The Precambiran schists and gneisses of Lakselv valley, northern Norway.
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- Artikler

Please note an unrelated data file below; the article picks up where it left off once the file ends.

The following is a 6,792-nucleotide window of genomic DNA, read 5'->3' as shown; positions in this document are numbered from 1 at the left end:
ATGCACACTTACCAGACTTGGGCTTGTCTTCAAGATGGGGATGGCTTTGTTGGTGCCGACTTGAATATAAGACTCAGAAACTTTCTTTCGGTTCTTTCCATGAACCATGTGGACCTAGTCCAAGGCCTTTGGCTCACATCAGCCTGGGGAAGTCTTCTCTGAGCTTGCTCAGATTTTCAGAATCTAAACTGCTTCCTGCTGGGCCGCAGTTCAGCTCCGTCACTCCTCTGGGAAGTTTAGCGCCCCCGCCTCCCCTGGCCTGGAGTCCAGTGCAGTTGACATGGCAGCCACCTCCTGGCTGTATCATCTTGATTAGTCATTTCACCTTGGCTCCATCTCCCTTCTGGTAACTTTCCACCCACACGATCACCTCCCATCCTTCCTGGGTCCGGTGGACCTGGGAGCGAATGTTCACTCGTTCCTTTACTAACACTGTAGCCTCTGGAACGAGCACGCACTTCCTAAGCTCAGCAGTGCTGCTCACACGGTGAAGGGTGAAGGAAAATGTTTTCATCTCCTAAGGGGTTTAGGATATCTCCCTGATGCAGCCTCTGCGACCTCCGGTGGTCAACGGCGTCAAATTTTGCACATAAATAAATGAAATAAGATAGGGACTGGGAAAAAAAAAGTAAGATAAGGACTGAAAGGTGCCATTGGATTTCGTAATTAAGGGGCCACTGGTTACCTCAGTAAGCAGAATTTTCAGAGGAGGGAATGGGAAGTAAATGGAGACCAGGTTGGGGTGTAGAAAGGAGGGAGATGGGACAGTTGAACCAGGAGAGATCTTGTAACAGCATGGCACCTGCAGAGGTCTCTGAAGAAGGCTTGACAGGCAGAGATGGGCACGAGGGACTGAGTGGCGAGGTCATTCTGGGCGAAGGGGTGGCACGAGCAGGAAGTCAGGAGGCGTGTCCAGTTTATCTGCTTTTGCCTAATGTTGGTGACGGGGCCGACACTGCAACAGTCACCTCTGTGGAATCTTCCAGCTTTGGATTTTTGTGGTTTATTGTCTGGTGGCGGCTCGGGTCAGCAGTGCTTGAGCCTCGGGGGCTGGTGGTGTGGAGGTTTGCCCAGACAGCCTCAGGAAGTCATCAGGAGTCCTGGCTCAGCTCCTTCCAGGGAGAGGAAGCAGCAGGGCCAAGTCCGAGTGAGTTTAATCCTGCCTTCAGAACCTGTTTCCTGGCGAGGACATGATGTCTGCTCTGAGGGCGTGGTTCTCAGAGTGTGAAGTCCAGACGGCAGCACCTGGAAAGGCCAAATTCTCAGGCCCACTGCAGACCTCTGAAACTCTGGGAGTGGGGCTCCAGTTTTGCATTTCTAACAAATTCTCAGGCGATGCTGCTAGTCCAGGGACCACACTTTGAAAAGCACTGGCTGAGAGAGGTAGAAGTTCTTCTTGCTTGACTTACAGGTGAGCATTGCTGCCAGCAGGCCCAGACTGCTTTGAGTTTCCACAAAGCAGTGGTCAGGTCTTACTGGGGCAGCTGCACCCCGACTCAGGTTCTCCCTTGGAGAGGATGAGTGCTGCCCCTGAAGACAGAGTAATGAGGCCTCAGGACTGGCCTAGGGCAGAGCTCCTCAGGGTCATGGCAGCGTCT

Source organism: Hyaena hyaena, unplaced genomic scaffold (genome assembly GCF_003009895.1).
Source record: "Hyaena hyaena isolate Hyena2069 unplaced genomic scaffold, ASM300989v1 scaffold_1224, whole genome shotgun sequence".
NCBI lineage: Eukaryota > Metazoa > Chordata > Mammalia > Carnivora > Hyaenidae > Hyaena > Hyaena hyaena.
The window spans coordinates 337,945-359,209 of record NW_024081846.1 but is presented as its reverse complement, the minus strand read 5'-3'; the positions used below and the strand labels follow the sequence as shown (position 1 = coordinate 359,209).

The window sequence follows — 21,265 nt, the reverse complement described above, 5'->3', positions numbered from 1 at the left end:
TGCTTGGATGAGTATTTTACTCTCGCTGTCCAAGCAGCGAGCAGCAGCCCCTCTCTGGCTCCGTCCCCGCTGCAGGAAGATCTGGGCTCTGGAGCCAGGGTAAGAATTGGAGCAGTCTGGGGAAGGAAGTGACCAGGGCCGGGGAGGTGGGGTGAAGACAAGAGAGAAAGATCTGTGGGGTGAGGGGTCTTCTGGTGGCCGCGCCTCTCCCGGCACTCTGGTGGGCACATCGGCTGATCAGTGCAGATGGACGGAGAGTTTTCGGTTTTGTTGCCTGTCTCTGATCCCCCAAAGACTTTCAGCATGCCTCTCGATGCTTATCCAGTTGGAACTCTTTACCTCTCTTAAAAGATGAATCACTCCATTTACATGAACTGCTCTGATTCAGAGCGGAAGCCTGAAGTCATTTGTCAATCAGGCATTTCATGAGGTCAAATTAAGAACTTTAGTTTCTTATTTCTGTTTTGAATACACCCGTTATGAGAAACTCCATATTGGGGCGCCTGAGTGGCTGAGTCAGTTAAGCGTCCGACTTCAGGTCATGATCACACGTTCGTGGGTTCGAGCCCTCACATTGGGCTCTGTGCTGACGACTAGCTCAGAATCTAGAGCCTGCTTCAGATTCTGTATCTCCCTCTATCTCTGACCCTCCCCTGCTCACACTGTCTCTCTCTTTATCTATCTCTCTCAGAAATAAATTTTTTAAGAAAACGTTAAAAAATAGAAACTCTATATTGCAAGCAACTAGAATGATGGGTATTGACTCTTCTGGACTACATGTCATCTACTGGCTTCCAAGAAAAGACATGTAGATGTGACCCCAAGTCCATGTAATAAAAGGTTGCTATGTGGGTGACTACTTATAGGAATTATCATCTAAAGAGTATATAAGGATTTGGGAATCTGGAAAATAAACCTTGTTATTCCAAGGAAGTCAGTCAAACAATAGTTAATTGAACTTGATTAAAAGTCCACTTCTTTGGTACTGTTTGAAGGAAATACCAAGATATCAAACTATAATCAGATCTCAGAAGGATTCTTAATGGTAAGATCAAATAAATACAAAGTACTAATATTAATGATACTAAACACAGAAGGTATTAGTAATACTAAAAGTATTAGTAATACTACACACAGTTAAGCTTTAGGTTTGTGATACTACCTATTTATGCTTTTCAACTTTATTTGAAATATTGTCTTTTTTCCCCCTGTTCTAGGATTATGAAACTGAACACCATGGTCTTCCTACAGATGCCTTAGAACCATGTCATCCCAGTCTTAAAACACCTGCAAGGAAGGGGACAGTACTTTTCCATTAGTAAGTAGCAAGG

The principal rocks of the Lakselv valley area are well-foliated hornblende schist and mica-quartz schists and lesser amounts of quartzite and marble. The hornblende schist overlies most of the mica-quartz schists and in several places is interlayered with them on a small scale. The structure of these layered rocks consists of several broad folds trending and plunging easterly. Most of these rocks probably represent sediments that were metamorphosed in Precambrian time under conditions of the epidote-amphibolite facies. Some of the hornblende schist has been transformed to small masses of hornblende gneiss and diorite, and a large sill of quartz diorite and a small stock of granite have been emplaced. These rocks, which were originally more or less massive, have been metamorphosed to gneisses; this metamorphism obscures their original mode of emplacement. More recently, hornblende schist has been converted into chlorite schist in shear zones, and small sills of ultrabasic rock have been emplaced.